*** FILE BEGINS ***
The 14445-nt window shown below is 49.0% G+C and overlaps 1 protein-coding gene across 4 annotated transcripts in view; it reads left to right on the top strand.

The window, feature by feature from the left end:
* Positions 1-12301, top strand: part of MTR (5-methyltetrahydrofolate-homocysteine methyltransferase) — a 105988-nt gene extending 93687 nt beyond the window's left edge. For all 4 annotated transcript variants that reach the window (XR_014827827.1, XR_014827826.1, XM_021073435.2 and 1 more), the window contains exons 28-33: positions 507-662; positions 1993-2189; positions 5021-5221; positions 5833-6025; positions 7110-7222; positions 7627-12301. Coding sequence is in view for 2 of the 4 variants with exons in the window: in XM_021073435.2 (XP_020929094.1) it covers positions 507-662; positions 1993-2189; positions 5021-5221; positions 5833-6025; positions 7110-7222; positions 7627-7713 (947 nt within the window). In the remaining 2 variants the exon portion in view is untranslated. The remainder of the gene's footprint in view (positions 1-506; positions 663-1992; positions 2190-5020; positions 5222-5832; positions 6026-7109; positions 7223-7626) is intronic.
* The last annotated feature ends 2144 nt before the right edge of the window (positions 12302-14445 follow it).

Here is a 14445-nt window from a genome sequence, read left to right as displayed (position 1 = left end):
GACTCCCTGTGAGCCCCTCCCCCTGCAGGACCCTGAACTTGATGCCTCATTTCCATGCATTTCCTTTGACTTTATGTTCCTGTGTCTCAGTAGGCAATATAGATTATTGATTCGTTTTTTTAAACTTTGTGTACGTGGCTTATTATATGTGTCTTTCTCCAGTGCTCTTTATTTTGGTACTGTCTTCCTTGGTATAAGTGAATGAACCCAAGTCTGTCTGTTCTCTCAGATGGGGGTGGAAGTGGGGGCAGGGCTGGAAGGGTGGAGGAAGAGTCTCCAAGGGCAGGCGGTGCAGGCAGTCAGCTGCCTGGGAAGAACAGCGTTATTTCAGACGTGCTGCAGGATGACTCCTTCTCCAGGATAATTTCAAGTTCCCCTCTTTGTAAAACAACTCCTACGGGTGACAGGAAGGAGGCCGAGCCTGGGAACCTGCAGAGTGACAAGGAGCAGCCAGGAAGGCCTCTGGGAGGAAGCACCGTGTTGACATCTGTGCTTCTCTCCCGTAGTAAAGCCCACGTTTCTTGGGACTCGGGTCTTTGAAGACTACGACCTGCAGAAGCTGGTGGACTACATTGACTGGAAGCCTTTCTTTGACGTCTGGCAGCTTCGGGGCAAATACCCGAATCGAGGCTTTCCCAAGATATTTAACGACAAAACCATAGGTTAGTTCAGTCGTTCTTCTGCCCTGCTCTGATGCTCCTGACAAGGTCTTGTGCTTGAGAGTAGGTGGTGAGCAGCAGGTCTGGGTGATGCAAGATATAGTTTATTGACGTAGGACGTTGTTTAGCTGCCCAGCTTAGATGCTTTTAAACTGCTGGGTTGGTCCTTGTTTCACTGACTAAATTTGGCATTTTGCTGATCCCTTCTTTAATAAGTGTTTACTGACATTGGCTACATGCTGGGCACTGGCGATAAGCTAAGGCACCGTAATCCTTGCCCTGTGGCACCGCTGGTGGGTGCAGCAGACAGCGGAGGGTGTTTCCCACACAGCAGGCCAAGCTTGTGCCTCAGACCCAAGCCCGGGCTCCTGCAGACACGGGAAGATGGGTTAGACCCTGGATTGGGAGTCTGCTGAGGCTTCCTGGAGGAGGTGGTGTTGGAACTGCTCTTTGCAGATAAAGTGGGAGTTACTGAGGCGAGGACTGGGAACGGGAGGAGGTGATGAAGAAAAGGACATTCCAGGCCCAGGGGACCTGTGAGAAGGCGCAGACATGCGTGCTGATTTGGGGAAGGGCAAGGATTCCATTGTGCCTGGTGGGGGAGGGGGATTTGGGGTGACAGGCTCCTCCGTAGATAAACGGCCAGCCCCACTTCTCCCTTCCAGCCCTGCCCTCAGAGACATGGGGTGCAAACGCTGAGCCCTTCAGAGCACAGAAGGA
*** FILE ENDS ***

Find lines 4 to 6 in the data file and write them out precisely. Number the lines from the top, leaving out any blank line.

* The last annotated feature ends 2144 nt before the right edge of the window (positions 12302-14445 follow it).

Here is a 14445-nt window from a genome sequence, read left to right as displayed (position 1 = left end):
GACTCCCTGTGAGCCCCTCCCCCTGCAGGACCCTGAACTTGATGCCTCATTTCCATGCATTTCCTTTGACTTTATGTTCCTGTGTCTCAGTAGGCAATATAGATTATTGATTCGTTTTTTTAAACTTTGTGTACGTGGCTTATTATATGTGTCTTTCTCCAGTGCTCTTTATTTTGGTACTGTCTTCCTTGGTATAAGTGAATGAACCCAAGTCTGTCTGTTCTCTCAGATGGGGGTGGAAGTGGGGGCAGGGCTGGAAGGGTGGAGGAAGAGTCTCCAAGGGCAGGCGGTGCAGGCAGTCAGCTGCCTGGGAAGAACAGCGTTATTTCAGACGTGCTGCAGGATGACTCCTTCTCCAGGATAATTTCAAGTTCCCCTCTTTGTAAAACAACTCCTACGGGTGACAGGAAGGAGGCCGAGCCTGGGAACCTGCAGAGTGACAAGGAGCAGCCAGGAAGGCCTCTGGGAGGAAGCACCGTGTTGACATCTGTGCTTCTCTCCCGTAGTAAAGCCCACGTTTCTTGGGACTCGGGTCTTTGAAGACTACGACCTGCAGAAGCTGGTGGACTACATTGACTGGAAGCCTTTCTTTGACGTCTGGCAGCTTCGGGGCAAATACCCGAATCGAGGCTTTCCCAAGATATTTAACGACAAAACCATAGGTTAGTTCAGTCGTTCTTCTGCCCTGCTCTGATGCTCCTGACAAGGTCTTGTGCTTGAGAGTAGGTGGTGAGCAGCAGGTCTGGGTGATGCAAGATATAGTTTATTGACGTAGGACGTTGTTTAGCTGCCCAGCTTAGATGCTTTTAAACTGCTGGGTTGGTCCTTGTTTCACTGACTAAATTTGGCATTTTGCTGATCCCTTCTTTAATAAGTGTTTACTGACATTGGCTACATGCTGGGCACTGGCGATAAGCTAAGGCACCGTAATCCTTGCCCTGTGGCACCGCTGGTGGGTGCAGCAGACAGCGGAGGGTGTTTCCCACACAGCAGGCCAAGCTTGTGCCTCAGACCCAAGCCCGGGCTCCTGCAGACACGGGAAGATGGGTTAGACCCTGGATTGGGAGTCTGCTGAGGCTTCCTGGAGGAGGTGGTGTTGGAACTGCTCTTTGCAGATAAAGTGGGAGTTACTGAGGCGAGGACTGGGAACGGGAGGAGGTGATGAAGAAAAGGACATTCCAGGCCCAGGGGACCTGTGAGAAGGCGCAGACATGCGTGCTGATTTGGGGAAGGGCAAGGATTCCATTGTGCCTGGTGGGGGAGGGGGATTTGGGGTGACAGGCTCCTCCGTAGATAAACGGCCAGCCCCACTTCTCCCTTCCAGCCCTGCCCTCAGAGACATGGGGTGCAAACGCTGAGCCCTTCAGAGCACAGAAGGA